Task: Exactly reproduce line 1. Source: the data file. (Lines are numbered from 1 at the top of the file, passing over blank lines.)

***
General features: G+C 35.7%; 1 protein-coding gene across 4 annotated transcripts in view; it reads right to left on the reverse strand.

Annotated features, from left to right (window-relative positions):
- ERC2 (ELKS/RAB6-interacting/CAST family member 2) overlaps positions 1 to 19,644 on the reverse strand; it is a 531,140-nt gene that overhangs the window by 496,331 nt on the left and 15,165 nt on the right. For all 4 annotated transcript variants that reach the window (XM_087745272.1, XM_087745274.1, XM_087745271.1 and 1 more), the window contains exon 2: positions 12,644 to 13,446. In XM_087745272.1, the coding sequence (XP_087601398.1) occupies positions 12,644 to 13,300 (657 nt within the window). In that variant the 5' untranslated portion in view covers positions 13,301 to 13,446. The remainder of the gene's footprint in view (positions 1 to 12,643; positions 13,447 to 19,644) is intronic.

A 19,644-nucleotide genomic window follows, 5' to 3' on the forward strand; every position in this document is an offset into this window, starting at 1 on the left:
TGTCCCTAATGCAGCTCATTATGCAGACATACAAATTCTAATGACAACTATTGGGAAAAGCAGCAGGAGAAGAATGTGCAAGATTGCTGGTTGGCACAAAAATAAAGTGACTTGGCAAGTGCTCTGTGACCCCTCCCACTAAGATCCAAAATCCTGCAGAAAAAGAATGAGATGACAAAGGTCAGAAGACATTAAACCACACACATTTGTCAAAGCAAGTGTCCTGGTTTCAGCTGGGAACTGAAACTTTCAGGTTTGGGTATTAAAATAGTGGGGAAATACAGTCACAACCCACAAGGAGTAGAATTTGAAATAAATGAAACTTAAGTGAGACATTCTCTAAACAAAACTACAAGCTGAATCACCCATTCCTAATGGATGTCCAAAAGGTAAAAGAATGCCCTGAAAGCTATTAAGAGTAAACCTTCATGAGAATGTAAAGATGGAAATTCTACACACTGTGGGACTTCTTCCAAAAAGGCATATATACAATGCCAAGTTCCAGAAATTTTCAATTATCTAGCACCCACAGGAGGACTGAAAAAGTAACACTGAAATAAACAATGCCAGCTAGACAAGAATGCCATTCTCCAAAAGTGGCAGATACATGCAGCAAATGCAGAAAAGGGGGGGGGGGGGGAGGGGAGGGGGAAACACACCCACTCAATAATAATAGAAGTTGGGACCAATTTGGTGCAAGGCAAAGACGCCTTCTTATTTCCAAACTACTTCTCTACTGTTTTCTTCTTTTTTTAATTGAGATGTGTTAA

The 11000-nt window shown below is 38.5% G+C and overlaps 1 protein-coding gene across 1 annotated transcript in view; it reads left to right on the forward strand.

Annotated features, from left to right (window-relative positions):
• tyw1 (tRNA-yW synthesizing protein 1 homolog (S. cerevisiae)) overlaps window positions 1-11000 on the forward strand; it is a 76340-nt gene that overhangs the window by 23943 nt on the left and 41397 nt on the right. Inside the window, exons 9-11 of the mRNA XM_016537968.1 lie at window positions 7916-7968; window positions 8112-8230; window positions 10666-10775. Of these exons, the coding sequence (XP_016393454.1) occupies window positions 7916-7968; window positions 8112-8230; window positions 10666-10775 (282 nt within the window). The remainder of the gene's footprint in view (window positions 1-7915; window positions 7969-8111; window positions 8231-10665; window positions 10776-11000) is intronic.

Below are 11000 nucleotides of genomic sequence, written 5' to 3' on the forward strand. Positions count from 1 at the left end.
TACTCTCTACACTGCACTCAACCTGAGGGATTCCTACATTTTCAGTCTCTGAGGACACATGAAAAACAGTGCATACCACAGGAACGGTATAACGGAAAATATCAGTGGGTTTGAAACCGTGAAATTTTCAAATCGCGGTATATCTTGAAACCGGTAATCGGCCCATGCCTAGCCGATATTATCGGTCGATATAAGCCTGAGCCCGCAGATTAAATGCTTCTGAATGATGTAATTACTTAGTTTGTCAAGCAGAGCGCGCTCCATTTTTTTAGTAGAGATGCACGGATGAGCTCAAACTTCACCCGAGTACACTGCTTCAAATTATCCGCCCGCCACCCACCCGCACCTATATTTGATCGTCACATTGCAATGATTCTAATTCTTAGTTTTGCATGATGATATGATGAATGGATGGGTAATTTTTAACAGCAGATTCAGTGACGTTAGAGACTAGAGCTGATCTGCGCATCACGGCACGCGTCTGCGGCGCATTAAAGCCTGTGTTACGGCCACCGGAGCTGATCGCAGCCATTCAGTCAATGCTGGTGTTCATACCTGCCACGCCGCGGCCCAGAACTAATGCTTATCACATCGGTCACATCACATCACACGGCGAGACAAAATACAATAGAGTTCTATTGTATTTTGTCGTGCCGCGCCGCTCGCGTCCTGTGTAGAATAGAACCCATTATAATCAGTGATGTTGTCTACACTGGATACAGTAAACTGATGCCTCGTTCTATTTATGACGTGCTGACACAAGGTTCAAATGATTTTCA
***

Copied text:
General features: G+C 35.7%; 1 protein-coding gene across 4 annotated transcripts in view; it reads right to left on the reverse strand.